Reproclaiming the Everlasting Gospel
1 and 2 Thessalonians
In Post 8 about Paul on this question, I considered Paul’s discourse of farewell to the Ephesian Elders in Acts 20, connecting it to Ellis Hein’s openings in John. The post concluded with this: “The grace of God is the voice declaring: ‘This is the way; walk in it.’”
This was such a departure from the meaning of the Grace of God taught to us by Protestant churches that for some time I felt at sea. But finally a sense of assurance came and grounding that this is the center where we can stand.
My sense then was that the epistles to the Thessalonians were the next place to examine. They are likely the earliest of the epistles. I returned to them again and again looking for the connection between Grace and the injunction to heed the Prophet like Moses.
The high point of the first epistle is ch 4, vs 9 and 10, “Now about brotherly love, we do not need to write to you, for you yourselves have been taught by God to love each other.. And in fact, you love all the brothers throughout Macedonia. Yet we urge you brothers, to do so more and more.” Paul had other isues of concern to write about, but regarding this most central matter, he delighted in the people learning directly from God. It is an extension of his greeting of love to them in 1:3, “We continually remember your work produced by faith, your labor prompted by love and your endurance inspired by hope in our Lord Jesus Christ.”.
The message Paul, Silas and Timothy brought was not just words but was accompanied by a Power that Taught the people to repent from idolatry, Learn to serve the True God and Wait for his Son from Heaven (ch 1:4-10). These were not distinct things but different aspects of the same experience, to turn, to learn and to wait in the Power that changed everything. The message was not buried in anything false but in Power is the “the Word of God, at work in those of you who believe”.
Paul, Silas and Timothy were torn away from the Thessalonian believers so quickly that they were worried that the message would not “stick” or that someone would lead them down a false path. But Timothy was able to make a visit and found that the Power of God was still at work among them. Most of the rest of the letter is encouragement to continue and do even more.
But another matter held me back from writing. Paul and the these believers clearly expected an outward return of Jesus as well as the inward coming that was transforming them into “children of the Light and of the Day” (5:5). This whole passage (4:13-5:11) is used so much by Evangelical Christians to put the Day of the Lord and Kingdom of God in the future that I shrank from looking at or considering it the context of this blog. A recent event changed my perspective. A friend of mine with whom I worked a number of years died and I went to her Memorial. She was a Christian and to me, her faith had obviously changed her life. But those around her mistook her joy for optimism, even as they leaned on it. They mistook her faith for folly even as it helped sustain her family. So, the Memorial was somber, most people dressed in black. Despite her clear wishes, they were “grieving like the rest of men” (v. 4:13). Those who believe, who trust, Jesus, come to learn from him to become like him. They are transformed into Children of the Light and of the Day (5:5) and have Hope in the current life and the one to come. Those in this situation, who did not, clearly had little hope for either present or future.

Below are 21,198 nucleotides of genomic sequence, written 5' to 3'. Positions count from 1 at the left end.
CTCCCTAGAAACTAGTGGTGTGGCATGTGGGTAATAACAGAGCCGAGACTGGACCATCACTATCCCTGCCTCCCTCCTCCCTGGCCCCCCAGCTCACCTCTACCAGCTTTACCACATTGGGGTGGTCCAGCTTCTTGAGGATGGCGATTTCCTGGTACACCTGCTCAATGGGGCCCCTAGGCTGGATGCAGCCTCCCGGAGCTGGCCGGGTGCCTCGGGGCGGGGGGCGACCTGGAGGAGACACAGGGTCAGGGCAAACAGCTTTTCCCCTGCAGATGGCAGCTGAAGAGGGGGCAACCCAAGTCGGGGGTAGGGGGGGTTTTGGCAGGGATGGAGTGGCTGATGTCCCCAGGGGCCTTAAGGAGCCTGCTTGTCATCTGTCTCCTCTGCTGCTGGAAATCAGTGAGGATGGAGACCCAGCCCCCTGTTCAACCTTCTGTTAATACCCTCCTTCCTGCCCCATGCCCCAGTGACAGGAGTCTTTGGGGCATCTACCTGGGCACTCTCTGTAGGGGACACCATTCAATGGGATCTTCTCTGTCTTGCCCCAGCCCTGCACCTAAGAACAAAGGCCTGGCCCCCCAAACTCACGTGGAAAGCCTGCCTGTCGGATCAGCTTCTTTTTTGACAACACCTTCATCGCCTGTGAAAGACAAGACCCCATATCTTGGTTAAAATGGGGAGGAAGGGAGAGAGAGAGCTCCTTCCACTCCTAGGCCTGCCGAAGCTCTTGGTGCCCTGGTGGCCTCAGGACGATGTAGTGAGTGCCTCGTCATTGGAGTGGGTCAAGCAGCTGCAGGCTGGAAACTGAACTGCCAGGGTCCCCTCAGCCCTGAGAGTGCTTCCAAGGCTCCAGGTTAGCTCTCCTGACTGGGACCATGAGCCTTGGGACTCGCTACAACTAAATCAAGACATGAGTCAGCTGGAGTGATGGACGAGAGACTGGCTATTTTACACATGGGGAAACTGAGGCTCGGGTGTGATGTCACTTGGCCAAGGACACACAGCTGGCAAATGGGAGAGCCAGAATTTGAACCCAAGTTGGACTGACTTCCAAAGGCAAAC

George Fox could say that the Day of the Lord is Come and also is Coming. 2 Thessalonians is addressed to a group of believers more stressed by persecutions but Paul speaks of both also. In chapter 1 he speaks of the Day when Christ will come to be glorified within his People and that he is praying for this very thing. In chapter 2 he denies that the Day of the Lord has past them up. The final Day of history has not come yet and, just as important, the Lord is already at work in them to make them worthy of sharing the Glory of that Day. “May our Lord Jesus Christ himself and God our Father who loves us and by his grace gave us eternal encouragement and good hope, encourage your hearts and strengthen you in every good deed and word.” (2:16 and 17). And again, “May the Lord direct your hearts into God’s Love and Christ’s perseverance.” (3:5).
Paul translated his belief in the Prophet like Moses to these folks who knew little or nothing of Moses. Jesus was present to teach them and they were being changed by it. The Teaching, God’s Grace, God’s Word at work in them had Power to change and to help them stand and grow in the face of fierce persecution. It gave them real Hope in the present and death would not cheat that Hope.
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